United States District Court, D. Massachusetts
Sorokin United States District Judge.
Securities and Exchange Commission has filed a Motion for
Summary Judgment (Doc. 186) against Defendant Howard B.
Present. After careful review of the voluminous record and a
lengthy helpful argument from counsel, for the reasons that
follow, the Court DENIES the Motion.
court may grant summary judgment only where there is no
genuine issue of material fact and the moving party is
entitled to judgment as a matter of law.” Perez v.
Lorraine Enterprises, Inc., 769 F.3d 23, 29 (1st Cir.
2014) (citing Fed.R.Civ.P. 56(a)). “A
‘genuine' issue is one on which the evidence would
enable a reasonable jury to find the fact in favor of either
party.” Id. (citation omitted). “A
‘material' fact is one that is relevant in the
sense that it has the capacity to change the outcome of the
jury's determination.” Id. (citation
omitted). “When the movant bears the burden of proof at
trial, he must demonstrate every element of his case such
that no reasonable trier of fact could find other than for
him.” Harley-Davidson Credit Corp. v. Galvin,
807 F.3d 407, 411 (1st Cir. 2015) (citations, internal
quotation marks, and modifications omitted). “When
considering the summary judgment record, all reasonable
inferences are to be drawn in favor of the party opposing
summary judgment, . . . just as all disputed facts are viewed
in the light most favorable to him.” Thompson v.
Cloud, 764 F.3d 82, 87 (1st Cir. 2014) (citation,
internal quotation marks, and modifications omitted).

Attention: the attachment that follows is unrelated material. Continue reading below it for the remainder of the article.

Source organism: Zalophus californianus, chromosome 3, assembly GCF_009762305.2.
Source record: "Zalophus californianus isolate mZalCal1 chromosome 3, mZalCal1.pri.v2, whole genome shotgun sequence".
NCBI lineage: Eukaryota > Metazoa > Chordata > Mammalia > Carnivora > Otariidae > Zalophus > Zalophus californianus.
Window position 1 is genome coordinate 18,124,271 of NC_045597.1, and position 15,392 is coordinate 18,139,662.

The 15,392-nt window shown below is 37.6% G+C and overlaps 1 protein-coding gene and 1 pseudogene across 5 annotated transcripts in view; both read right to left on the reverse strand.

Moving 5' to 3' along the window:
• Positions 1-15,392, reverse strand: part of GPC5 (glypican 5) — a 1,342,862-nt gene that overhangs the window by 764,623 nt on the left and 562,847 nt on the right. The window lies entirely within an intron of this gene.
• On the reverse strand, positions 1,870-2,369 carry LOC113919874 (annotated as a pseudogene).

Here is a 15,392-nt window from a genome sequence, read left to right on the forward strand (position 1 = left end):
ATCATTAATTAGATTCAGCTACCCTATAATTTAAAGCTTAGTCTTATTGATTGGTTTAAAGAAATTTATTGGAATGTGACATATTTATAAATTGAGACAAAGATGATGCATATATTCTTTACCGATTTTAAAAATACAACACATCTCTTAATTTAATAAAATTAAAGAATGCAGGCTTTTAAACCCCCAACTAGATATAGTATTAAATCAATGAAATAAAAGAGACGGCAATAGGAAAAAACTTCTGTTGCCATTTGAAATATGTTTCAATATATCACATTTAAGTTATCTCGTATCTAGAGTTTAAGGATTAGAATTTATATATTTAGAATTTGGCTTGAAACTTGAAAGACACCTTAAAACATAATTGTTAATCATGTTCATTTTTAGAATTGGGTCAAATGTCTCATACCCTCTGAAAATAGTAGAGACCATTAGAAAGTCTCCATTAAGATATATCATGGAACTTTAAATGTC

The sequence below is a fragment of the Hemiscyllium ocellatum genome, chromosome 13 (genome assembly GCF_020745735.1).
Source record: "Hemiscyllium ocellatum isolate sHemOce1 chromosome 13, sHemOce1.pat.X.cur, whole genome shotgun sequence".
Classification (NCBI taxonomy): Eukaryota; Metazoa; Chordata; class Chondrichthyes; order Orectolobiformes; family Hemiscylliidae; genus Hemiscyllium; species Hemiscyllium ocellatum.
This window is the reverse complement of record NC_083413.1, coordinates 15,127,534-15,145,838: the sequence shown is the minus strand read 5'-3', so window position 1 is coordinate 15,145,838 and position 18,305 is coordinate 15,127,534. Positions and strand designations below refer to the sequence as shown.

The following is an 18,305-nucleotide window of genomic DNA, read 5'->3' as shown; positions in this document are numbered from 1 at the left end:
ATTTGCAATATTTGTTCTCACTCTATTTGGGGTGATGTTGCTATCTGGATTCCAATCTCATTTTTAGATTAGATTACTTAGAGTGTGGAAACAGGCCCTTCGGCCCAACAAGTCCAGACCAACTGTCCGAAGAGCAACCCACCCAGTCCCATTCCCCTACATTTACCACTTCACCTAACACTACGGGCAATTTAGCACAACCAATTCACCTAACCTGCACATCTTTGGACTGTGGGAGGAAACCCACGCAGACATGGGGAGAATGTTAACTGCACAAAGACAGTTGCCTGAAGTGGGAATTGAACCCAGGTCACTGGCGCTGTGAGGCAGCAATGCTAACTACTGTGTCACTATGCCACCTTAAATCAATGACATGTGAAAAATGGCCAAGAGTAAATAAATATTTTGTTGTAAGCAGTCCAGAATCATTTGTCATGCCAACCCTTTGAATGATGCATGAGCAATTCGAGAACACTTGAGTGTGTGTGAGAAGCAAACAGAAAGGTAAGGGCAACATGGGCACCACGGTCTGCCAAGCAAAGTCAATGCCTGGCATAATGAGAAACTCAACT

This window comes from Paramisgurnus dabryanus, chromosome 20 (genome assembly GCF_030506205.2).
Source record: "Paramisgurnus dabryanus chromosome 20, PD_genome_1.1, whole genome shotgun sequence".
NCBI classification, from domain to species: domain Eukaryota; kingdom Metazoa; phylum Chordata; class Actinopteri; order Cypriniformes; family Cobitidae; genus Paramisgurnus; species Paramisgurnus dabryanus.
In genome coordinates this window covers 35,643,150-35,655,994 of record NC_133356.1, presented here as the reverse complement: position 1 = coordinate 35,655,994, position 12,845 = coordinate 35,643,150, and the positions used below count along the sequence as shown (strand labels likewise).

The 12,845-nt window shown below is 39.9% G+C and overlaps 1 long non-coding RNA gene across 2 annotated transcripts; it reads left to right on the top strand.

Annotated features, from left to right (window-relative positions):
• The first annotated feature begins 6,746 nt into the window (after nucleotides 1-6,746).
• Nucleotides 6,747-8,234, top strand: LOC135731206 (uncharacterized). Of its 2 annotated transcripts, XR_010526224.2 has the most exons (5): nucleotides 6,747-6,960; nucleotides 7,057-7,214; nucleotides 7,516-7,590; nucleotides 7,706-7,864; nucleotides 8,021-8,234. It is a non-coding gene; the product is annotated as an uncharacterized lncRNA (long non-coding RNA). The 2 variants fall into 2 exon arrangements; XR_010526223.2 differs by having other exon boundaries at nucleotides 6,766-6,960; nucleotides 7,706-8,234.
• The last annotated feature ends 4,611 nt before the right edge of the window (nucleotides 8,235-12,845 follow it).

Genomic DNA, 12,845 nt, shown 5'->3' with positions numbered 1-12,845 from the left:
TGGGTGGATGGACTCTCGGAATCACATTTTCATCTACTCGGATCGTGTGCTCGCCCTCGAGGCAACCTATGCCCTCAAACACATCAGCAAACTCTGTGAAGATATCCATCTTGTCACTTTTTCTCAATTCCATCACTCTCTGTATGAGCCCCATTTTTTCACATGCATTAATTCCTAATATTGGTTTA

facts are essentially as follows: Defendant, the founder and
former CEO of the investment advisory firm F-Squared,
repeatedly claimed that one of F-Squared's products, an
investment model called “Alpha Sector, ” was
based on a strategy that was used to manage live client
assets since April 2001, and had significantly outperformed
the S&P 500 index during that time. See Doc. 206
at 32. In fact, according to Plaintiff, Alpha Sector was
based on an algorithm that “was developed in the summer
of 2008, ” so Defendant's claims about the Alpha
Sector model's performance before that time were
materially misleading. Id. at 52; Doc. 1 at 2-3.
all disputed facts in the light most favorable to Defendant
and drawing all reasonable inferences in his favor, his
advanced possible defenses for which he has summary judgment
record support include: (1) Jay Morton, the head of the
company that developed the model which F-Squared acquired and
marketed as Alpha Sector, told Defendant a version of the
model had been used to manage live client assets since April
2001, see Doc. 188-91 at 26; (2) Defendant relied on
subordinates to handle much of the due diligence regarding
the acquisition, see id. at 12-13, and assumed one
of them would have told him if there was evidence
contradicting Morton's claim; and (3) Defendant did not
believe the 2008 algorithm altered the model so much that he
could not discuss the model's pre-2008 performance when
speaking to potential clients, see Doc. 206 at 32